Council members must seek to find a balance between good landlords who are serving the community well and the protection of tenants who are vulnerable to a situation similar to the Meadowbrook changes, Mavity indicated.

“Understand, this is not a finger in the dike, but it’s a small step,” Mavity said. “It delays a problem for tenants in terms of their ability to find housing. I’m grateful for my colleagues who continue to take this on to try to look beyond that as well to try to find solutions for these tenants.”

Councilmember Steve Hallfin said he had an honest discussion with residents who face hurdles relating to affordable housing and who reached out to him about the proposed ordinance.

“This ordinance doesn’t do anything for what happened at Meadowbrook, which is a shame, but it actually opened our eyes a little bit,” Hallfin said. “I’m trying to pull a positive out of the negative situation that happened there, but I think this discussion here is very positive.”

The proposed ordinance would not safeguard families from being displaced, but it would help them as they relocate, Brekke Albright said during the public hearing.

“Finding other affordable housing options in St. Louis Park is a  formidable task given the high occupancy rates as well as increasing rents,” she said. “When families lose their housing, kids may lose the school they attend and the friends they’ve made. Parents may also lose their jobs and the overall network of support that they have built that has been vital to their family’s survival. The collateral damage of displacement has been proven to have a lifelong impact.”

Fatuma Irshat, the winner of St. Louis Park’s 2017 Human Rights Award, said tenants have stressed that the preservation of their housing is vital to their families.

She said the community housing team would continue to advocate for policies that would prevent discrimination based on the use of public rental assistance, would limit evictions, and would create an affordable housing trust fund for the city.

Irshat said, “We look forward to working with the city to implement these policies to preserve the naturally occurring affordable housing in our community and protect our tenants because affordable, safe and dignified housing is a human right.”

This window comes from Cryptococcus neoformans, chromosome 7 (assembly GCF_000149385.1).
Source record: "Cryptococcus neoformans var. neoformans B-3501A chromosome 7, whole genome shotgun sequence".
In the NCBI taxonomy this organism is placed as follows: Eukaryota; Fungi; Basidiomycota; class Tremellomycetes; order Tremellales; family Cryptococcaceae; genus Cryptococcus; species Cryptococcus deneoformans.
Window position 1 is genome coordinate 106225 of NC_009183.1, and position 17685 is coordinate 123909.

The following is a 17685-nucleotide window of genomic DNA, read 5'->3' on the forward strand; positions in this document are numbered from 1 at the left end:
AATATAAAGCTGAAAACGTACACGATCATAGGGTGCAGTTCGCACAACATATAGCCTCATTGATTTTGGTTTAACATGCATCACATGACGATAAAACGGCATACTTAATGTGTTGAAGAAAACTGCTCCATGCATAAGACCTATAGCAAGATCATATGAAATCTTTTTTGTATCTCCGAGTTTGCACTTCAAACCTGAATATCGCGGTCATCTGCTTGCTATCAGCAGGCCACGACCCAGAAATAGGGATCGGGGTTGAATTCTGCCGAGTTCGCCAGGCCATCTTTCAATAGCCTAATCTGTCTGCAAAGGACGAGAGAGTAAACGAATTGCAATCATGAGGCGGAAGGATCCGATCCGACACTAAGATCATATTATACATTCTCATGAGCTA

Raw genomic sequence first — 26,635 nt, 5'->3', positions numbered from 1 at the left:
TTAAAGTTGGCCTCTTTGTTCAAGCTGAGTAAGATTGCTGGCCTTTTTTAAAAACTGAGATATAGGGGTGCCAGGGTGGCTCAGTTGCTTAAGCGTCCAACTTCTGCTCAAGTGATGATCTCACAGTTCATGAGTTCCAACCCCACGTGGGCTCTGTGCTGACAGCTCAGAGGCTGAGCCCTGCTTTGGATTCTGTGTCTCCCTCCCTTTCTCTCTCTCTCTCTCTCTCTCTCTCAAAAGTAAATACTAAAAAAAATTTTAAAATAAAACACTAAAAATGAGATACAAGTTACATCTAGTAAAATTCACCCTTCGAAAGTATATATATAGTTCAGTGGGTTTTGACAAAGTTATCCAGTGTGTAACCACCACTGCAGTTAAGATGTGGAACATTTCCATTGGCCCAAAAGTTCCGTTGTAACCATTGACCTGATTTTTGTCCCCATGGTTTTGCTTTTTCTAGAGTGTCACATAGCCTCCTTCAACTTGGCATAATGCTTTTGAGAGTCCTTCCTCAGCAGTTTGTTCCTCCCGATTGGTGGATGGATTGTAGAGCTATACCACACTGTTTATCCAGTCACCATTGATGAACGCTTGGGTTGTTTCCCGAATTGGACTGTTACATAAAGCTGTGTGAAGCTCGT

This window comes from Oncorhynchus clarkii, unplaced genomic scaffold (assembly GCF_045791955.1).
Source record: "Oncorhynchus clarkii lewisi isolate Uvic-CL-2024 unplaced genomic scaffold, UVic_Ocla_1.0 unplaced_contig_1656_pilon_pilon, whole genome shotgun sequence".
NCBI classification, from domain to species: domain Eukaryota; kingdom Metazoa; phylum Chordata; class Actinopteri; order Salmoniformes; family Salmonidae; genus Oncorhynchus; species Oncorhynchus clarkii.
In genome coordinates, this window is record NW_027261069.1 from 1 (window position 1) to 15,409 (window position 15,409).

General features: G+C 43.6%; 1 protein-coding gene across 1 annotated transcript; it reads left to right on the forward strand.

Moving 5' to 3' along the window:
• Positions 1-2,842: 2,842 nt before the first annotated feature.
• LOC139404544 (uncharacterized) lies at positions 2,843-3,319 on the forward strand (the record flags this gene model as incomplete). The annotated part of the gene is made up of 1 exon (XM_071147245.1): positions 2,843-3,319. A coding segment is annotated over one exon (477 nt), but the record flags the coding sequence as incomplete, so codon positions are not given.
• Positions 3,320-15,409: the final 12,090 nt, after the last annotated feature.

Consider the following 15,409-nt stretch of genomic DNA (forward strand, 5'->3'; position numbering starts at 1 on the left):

Resident Nancy Brown, a board member of Jewish Community Action, said she is passionate about rights for renters because of her work with tenants on the north side of Minneapolis. Some renters she worked with had less than a month to move.

“I want to make sure that this doesn’t happen to any of the renters we have in St. Louis Park,” Brown said. “If you break that commitment that they have already to St. Louis Park, it’s not only unhealthy for them but it’s unhealthy for St. Louis Park as well.”

Minneapolis resident Aaron Berc, a community organizer with Jewish Community Action who served on the workgroup that studied the proposed ordinance, warned that the ordinance “doesn’t do a lot” to preserve affordable housing or end the displacement of residents. However, he said housing advocates still are “very supportive of this ordinance.”

Council members debated some of the ordinance’s details, such as how to ensure building owners were truthful about reporting whether their units could be considered affordable and how to prevent landlords from increasing rents to unaffordable levels before a sale.

However, members of the council broadly supported the ordinance.

Mavity said, “Kudos to the groups of folks who have been at the table and really rolled their sleeves up to find a very small middle ground to stand on.”

Councilmember Rachel Harris said, “What happened with Meadowbrook is a starting point. It opened our eyes in a new way to the real challenges people face on an ongoing basis. We’ve come a long way since then, and it’s a starting point. We have some more work to do as a community with our policies.”

Mayor Jake Spano said, “This doesn’t solve all the problems. This is one very sort of small piece of buckshot that addresses one area. If we can get enough of these pieces of buckshot, right, we can make a big difference.”

He called the ordinance a method of treating the symptom of housing issues.

Spano said, “We need to treat the illness, and that is having more options available to people for affordable housing in our community.”

Sign up for updates